Just because consumer reports rates at as a good buy, does not mean
that it is the one you should buy, first of all you get what you pay
for. just because consumer reports rates as a good buy means that for
the price of the generator and what size it is makes for a good buy,
they do usually try out theses products but thats when they are new,
wait till they get older and sometime on them. usually what i have seen
is when its time to service a good buy generator it cost you more than
you paid for the generator. plus the more you spend, the more reliable
you get, when you loose power and you generator is broken what good is
it, just because you saved a few hundred buck when you bought it does
not make it a relaible generator, so as a thought you might what to
stay away from the department store units cause they usually are cheap
price and quality generator. try to get a honda, kawasaki, yamaha,
good luck with your purchase!
Does it have safe regulated power, Is the motor lawnmower grade , rated
for 300 or so hours or commercial , steel sleeve, pressure oiled for
2000 hours. What do you want it to power, a saw or computer. It sounds
cheap and probably is in price and quality. In generators you do get
what you pay for. Cheap generators can ruin electronic equipment.
But 300 hours may represent many years of occasional use. If, OTOH,
these cheap motors are not good enough to run for 5 or 6 hours at a time
without crapping out, that's a different story.
On 12/16/04 09:24 am m Ransley tossed the following ingredients into the
ever-growing pot of cybersoup:
The biggest problem with residential generators is the quality of the output
signal. Some electronics, including stuff you'd want to run in a power outage
(range, furnace thermostat) can be fried by dirty AC. Those same generators are
fine for running portable tools and other simple devices.
I so far haven't seen companies advertising any of specs as far as how good the
AFAIK, the only way to get good clean power for use with delicate
electronic equipment -- and I wasn't including a thermostat in that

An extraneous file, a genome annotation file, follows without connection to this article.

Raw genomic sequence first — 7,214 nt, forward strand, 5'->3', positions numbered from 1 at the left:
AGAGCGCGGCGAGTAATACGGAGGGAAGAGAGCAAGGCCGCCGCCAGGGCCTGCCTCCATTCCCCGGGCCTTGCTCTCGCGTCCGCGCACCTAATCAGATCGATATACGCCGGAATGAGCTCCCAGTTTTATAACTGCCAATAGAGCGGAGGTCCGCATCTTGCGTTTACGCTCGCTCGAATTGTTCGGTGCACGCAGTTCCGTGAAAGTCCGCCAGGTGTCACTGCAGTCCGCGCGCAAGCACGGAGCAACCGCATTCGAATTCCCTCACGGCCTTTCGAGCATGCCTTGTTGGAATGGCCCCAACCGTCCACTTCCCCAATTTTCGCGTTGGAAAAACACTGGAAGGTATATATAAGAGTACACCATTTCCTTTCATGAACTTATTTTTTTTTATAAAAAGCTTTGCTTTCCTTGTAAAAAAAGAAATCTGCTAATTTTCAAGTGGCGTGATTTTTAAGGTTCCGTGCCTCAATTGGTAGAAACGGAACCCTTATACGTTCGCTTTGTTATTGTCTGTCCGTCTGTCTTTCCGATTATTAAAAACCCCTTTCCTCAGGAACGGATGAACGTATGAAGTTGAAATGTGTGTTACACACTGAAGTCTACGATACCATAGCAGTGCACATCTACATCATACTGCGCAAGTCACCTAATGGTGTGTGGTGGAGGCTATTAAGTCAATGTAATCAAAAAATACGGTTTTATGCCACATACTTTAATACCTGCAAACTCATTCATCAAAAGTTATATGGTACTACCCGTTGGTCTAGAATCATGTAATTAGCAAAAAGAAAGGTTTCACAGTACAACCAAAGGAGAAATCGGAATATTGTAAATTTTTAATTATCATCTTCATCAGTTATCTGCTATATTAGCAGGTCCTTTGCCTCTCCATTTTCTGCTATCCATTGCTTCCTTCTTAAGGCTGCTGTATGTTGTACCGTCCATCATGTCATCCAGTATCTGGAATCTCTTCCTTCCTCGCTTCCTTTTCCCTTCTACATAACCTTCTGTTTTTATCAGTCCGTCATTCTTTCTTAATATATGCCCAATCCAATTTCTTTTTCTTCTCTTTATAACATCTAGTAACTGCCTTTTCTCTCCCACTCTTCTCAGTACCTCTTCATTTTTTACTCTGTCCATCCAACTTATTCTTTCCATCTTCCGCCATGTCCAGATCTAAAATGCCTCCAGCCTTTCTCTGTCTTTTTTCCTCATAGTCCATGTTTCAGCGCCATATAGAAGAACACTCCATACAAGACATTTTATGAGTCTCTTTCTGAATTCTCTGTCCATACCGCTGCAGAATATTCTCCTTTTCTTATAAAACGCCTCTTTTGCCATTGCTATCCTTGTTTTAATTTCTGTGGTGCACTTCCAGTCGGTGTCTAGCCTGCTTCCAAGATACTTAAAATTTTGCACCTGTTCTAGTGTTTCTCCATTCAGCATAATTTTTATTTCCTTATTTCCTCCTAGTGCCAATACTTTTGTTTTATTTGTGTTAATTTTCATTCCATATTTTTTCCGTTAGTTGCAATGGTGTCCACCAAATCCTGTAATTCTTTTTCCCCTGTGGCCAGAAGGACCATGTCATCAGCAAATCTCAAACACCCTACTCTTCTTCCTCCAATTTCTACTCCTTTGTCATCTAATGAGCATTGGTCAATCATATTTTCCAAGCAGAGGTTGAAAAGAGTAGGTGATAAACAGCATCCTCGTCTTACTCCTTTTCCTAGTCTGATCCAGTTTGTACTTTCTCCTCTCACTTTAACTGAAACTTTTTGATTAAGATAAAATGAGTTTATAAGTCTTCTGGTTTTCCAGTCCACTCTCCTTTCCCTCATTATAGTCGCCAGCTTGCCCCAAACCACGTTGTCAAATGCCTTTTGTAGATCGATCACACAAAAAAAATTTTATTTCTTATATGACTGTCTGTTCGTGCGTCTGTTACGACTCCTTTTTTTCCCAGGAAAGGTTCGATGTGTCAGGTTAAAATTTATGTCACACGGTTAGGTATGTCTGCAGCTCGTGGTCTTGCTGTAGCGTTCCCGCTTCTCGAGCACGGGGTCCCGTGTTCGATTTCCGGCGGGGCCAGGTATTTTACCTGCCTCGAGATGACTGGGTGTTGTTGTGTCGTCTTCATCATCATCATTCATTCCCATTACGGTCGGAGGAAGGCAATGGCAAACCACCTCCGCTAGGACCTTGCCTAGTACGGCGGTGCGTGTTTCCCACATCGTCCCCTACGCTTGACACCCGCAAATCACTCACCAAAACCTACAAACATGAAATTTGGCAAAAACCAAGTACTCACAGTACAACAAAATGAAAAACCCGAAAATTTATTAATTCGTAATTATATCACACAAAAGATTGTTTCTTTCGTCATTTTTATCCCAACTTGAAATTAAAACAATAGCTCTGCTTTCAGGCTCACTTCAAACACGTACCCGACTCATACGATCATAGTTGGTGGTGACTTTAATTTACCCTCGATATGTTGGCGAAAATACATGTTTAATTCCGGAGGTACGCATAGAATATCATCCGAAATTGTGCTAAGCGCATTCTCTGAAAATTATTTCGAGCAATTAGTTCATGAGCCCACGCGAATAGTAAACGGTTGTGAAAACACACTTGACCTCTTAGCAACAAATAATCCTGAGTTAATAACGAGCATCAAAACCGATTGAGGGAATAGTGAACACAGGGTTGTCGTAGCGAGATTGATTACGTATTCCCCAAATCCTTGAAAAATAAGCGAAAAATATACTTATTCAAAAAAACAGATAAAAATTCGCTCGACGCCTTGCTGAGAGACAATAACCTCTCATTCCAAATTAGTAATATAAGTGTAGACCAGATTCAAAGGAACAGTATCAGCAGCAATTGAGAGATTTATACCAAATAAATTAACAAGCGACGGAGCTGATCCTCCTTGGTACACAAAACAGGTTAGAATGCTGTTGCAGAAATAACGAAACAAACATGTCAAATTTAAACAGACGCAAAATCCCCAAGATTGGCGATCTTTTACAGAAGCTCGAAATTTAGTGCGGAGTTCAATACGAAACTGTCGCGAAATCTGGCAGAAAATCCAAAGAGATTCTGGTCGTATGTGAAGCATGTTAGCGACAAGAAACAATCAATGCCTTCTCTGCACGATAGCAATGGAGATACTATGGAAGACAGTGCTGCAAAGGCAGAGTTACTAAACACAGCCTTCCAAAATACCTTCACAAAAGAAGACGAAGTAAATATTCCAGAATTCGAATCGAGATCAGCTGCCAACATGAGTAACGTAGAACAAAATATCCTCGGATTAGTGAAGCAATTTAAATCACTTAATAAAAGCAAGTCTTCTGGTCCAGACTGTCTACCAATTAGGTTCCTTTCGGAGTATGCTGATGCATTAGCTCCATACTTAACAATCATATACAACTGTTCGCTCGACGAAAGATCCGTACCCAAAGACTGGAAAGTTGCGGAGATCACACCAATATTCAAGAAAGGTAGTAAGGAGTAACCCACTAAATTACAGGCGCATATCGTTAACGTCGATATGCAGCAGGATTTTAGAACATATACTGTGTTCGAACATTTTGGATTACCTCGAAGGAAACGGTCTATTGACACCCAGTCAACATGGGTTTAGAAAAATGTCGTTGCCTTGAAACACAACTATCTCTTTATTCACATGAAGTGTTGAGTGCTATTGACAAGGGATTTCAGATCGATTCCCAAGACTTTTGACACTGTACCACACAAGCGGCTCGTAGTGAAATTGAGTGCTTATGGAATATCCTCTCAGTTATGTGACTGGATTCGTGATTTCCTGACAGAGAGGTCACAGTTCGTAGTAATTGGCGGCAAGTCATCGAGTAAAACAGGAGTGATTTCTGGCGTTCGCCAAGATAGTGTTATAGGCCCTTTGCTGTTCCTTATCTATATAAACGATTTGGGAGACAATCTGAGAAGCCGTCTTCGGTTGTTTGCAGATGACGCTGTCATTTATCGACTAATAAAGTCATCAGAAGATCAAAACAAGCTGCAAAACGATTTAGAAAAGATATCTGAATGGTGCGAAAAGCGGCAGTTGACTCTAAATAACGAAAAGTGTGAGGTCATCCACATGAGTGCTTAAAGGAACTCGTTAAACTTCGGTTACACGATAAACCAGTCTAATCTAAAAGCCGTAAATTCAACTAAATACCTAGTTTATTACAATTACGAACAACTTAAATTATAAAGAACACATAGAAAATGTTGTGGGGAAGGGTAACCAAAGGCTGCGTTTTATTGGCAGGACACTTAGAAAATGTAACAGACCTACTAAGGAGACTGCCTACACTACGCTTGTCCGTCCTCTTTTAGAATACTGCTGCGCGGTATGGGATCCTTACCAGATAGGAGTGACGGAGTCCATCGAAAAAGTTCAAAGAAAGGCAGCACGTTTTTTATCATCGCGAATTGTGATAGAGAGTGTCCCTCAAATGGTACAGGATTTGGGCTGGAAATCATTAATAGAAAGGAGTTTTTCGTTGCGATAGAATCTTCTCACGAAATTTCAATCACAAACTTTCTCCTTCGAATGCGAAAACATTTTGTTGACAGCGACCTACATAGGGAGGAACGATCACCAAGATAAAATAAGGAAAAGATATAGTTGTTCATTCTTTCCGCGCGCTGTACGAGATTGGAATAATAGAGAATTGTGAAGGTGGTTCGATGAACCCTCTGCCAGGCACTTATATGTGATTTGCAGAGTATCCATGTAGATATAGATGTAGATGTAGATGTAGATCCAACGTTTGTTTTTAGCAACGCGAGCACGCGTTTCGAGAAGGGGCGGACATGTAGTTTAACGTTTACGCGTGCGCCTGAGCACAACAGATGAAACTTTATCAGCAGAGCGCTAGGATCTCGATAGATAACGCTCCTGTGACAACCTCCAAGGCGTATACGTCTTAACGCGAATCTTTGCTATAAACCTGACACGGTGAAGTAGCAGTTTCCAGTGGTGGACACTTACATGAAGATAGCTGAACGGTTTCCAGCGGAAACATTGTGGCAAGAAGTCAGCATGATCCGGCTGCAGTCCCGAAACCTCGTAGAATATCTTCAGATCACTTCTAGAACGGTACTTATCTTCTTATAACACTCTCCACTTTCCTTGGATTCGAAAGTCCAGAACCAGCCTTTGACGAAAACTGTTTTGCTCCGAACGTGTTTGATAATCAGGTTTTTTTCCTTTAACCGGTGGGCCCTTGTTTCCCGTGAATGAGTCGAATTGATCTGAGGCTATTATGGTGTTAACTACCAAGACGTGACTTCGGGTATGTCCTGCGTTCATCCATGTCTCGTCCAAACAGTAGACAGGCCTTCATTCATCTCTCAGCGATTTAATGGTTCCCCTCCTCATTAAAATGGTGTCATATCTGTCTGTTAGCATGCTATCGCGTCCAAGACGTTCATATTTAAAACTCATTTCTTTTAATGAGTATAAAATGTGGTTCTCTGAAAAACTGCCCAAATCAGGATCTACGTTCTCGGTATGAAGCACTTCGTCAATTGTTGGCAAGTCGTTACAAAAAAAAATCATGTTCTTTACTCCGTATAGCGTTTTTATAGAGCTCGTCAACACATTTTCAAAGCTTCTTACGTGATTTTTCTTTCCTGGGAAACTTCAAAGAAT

category -- is by using a generator that incorporates an inverter, such
as the Honda EUx000i series; Yamaha makes similar models. Our amateur
radio club used a couple of EU1000i generators for Field Day (operation
in a temporary location with emergency power -- practice for emergency
situations) last June without frying any of our expensive transceivers.
If we do get a generator for emergency use at home, I might settle for
one of the cheaper ones for the furnace, refrigerator, freezer and
lights, and get a small one with "clean" power for the computers, radio,
We've been in this location for only a year, during which time we lost
power for a few hours when the wind blew down some power lines. One of
the locals told me they lost power only once in 14 years -- but that
outage lasted 3 days.
On 12/17/04 01:11 pm GTO69RA4 tossed the following ingredients into the
ever-growing pot of cybersoup:
Man, I really like that little guy. My Honda EU1000i is one of the
things I look at and think "man, they sure can do amazing things these
days." That something with so much juice can be so fuel-efficient and
quiet is really amazing.
Another option if you need to run delicate electronics is to plug a good
uninterruptible power supply into the generator, then plug your
electronics into the UPS. Most of the higher-end consumer model UPSs
have power conditioning standard. I have one of the console-type APC
models that I'm pleased with.
Bo Williams - firstname.lastname@example.org
I do know a place nearby to get Honda-powered generators, but who sells
Yamaha- or Kawasaki-powered ones? And what about Subaru? Are they any
good? Earlier in the year I saw Subaru-powered generators at Sears, but
now all I see there are B&S-powereed ones.
On 12/16/04 08:54 am email@example.com tossed the following
ingredients into the ever-growing pot of cybersoup:
Build your own. You need:
1. Old, but working, lawnmower.
2. GM alternator.
3. Car battery.
4. Voltage converter (12VDC -> 120VAC)
5. Various pullies, belt, bolts.
Plans on the web. Use Google. Here's one:
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